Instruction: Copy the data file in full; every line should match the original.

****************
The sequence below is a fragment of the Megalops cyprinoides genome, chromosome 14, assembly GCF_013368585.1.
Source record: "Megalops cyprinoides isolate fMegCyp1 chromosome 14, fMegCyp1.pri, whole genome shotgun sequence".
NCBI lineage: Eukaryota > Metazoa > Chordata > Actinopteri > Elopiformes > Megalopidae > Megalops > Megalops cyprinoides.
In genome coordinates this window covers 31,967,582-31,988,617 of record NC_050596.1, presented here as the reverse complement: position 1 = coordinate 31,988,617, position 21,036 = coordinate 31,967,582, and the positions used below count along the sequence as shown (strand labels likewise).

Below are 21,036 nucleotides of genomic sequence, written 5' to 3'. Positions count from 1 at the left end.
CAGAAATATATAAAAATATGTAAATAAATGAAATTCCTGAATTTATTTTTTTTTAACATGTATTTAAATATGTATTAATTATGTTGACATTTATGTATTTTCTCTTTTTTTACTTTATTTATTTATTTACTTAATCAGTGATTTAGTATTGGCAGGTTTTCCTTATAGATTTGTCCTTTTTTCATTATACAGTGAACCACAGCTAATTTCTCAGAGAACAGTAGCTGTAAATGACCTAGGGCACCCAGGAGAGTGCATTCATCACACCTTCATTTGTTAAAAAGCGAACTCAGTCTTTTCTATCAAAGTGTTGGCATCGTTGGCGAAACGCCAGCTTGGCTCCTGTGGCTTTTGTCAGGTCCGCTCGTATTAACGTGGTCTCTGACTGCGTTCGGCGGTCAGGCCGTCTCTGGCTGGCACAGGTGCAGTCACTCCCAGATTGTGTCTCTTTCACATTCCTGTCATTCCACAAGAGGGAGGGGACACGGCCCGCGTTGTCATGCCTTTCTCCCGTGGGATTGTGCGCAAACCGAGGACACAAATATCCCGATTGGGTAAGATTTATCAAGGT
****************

The sequence below is a fragment of the Megalops cyprinoides genome, chromosome 14, assembly GCF_013368585.1.
Source record: "Megalops cyprinoides isolate fMegCyp1 chromosome 14, fMegCyp1.pri, whole genome shotgun sequence".
NCBI lineage: Eukaryota > Metazoa > Chordata > Actinopteri > Elopiformes > Megalopidae > Megalops > Megalops cyprinoides.
In genome coordinates this window covers 31,967,582-31,988,617 of record NC_050596.1, presented here as the reverse complement: position 1 = coordinate 31,988,617, position 21,036 = coordinate 31,967,582, and the positions used below count along the sequence as shown (strand labels likewise).

Below are 21,036 nucleotides of genomic sequence, written 5' to 3'. Positions count from 1 at the left end.
CAGAAATATATAAAAATATGTAAATAAATGAAATTCCTGAATTTATTTTTTTTTAACATGTATTTAAATATGTATTAATTATGTTGACATTTATGTATTTTCTCTTTTTTTACTTTATTTATTTATTTACTTAATCAGTGATTTAGTATTGGCAGGTTTTCCTTATAGATTTGTCCTTTTTTCATTATACAGTGAACCACAGCTAATTTCTCAGAGAACAGTAGCTGTAAATGACCTAGGGCACCCAGGAGAGTGCATTCATCACACCTTCATTTGTTAAAAAGCGAACTCAGTCTTTTCTATCAAAGTGTTGGCATCGTTGGCGAAACGCCAGCTTGGCTCCTGTGGCTTTTGTCAGGTCCGCTCGTATTAACGTGGTCTCTGACTGCGTTCGGCGGTCAGGCCGTCTCTGGCTGGCACAGGTGCAGTCACTCCCAGATTGTGTCTCTTTCACATTCCTGTCATTCCACAAGAGGGAGGGGACACGGCCCGCGTTGTCATGCCTTTCTCCCGTGGGATTGTGCGCAAACCGAGGACACAAATATCCCGATTGGGTAAGATTTATCAAGGT